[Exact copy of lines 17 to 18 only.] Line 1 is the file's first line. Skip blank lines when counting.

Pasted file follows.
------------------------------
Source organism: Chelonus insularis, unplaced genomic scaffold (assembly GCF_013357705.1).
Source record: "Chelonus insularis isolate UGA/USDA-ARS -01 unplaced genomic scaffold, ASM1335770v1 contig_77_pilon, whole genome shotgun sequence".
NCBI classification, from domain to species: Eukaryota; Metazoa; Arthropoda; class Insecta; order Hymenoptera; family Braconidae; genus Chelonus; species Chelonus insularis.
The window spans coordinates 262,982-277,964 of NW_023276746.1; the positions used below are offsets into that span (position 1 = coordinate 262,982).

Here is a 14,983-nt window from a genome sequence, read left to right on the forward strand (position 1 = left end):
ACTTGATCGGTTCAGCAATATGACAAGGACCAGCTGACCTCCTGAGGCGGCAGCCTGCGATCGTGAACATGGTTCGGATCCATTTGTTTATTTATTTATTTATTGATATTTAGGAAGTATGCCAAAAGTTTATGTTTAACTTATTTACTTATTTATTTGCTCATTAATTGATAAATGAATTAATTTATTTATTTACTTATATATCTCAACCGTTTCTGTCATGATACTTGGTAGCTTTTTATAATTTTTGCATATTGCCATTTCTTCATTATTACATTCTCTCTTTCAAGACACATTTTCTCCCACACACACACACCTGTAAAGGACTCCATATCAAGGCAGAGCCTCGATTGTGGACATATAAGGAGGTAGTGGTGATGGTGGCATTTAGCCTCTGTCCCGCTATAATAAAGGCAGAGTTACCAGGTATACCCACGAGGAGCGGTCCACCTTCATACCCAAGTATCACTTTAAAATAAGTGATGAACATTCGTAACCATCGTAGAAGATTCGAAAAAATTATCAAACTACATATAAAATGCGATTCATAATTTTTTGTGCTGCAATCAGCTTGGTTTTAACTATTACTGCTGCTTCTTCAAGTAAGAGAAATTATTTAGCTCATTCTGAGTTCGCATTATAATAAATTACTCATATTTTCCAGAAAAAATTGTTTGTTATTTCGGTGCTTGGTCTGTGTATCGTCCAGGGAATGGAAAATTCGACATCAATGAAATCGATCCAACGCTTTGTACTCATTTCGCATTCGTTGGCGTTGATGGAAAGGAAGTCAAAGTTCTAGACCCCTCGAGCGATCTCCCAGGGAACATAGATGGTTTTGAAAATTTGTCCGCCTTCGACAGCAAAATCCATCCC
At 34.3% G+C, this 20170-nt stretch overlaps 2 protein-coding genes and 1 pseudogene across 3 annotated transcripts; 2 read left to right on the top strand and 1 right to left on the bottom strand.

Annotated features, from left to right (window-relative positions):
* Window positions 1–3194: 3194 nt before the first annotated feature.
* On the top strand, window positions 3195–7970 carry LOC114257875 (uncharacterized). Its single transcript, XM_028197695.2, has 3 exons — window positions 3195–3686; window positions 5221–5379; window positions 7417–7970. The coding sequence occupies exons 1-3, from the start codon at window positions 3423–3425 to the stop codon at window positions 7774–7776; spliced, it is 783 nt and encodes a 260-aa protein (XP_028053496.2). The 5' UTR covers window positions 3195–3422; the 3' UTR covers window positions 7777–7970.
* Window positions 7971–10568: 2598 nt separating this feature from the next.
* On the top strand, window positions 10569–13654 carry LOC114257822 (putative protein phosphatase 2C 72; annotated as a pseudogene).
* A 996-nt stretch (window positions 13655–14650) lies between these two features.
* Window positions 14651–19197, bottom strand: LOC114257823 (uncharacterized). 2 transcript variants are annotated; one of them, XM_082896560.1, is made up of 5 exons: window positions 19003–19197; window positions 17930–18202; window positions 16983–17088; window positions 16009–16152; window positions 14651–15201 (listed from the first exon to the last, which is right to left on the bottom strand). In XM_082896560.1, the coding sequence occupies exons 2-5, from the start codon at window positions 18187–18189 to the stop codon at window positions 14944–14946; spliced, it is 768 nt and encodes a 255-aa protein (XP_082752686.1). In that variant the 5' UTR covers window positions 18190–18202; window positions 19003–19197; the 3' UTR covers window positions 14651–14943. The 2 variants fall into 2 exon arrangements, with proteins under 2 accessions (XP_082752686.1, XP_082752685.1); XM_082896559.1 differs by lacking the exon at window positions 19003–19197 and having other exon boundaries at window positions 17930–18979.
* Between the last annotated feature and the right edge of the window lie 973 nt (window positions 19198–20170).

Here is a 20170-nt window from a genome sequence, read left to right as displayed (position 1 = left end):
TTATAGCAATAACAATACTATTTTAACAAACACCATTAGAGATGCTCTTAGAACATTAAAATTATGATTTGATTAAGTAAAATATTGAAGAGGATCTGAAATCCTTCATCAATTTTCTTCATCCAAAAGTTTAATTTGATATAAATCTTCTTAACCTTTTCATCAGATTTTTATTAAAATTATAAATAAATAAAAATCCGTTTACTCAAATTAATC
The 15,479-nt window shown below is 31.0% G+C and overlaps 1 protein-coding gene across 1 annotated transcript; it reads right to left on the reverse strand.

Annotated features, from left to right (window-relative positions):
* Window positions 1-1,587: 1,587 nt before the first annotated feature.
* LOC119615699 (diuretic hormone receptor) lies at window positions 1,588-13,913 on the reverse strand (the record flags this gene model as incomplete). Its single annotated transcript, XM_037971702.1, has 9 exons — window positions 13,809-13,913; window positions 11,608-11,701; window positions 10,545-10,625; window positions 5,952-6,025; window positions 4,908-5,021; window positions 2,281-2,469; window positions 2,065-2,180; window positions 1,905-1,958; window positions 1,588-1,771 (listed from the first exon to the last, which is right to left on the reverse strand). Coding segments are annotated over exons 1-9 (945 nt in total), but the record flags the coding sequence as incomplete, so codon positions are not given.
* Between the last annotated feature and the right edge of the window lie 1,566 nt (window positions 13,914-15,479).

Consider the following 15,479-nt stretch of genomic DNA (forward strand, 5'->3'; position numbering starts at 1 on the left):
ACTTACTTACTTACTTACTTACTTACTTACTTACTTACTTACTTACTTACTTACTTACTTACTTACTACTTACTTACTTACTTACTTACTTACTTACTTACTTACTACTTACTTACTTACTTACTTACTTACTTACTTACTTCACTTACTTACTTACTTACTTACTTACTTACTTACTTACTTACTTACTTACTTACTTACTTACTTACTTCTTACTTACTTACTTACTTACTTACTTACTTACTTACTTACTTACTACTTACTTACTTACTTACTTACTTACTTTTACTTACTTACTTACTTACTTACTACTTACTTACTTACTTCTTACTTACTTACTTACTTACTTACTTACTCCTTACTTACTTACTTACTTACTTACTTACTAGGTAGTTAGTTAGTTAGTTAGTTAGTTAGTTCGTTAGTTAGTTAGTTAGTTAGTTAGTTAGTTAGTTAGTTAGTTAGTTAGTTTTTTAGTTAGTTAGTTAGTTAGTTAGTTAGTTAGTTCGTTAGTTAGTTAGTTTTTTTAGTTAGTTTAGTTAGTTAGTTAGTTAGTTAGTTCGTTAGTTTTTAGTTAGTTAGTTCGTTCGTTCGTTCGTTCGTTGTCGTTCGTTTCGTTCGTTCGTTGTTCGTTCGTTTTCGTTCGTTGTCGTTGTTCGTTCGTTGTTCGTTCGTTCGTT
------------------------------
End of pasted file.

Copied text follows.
TTATAGCAATAACAATACTATTTTAACAAACACCATTAGAGATGCTCTTAGAACATTAAAATTATGATTTGATTAAGTAAAATATTGAAGAGGATCTGAAATCCTTCATCAATTTTCTTCATCCAAAAGTTTAATTTGATATAAATCTTCTTAACCTTTTCATCAGATTTTTATTAAAATTATAAATAAATAAAAATCCGTTTACTCAAATTAATC
The 15,479-nt window shown below is 31.0% G+C and overlaps 1 protein-coding gene across 1 annotated transcript; it reads right to left on the reverse strand.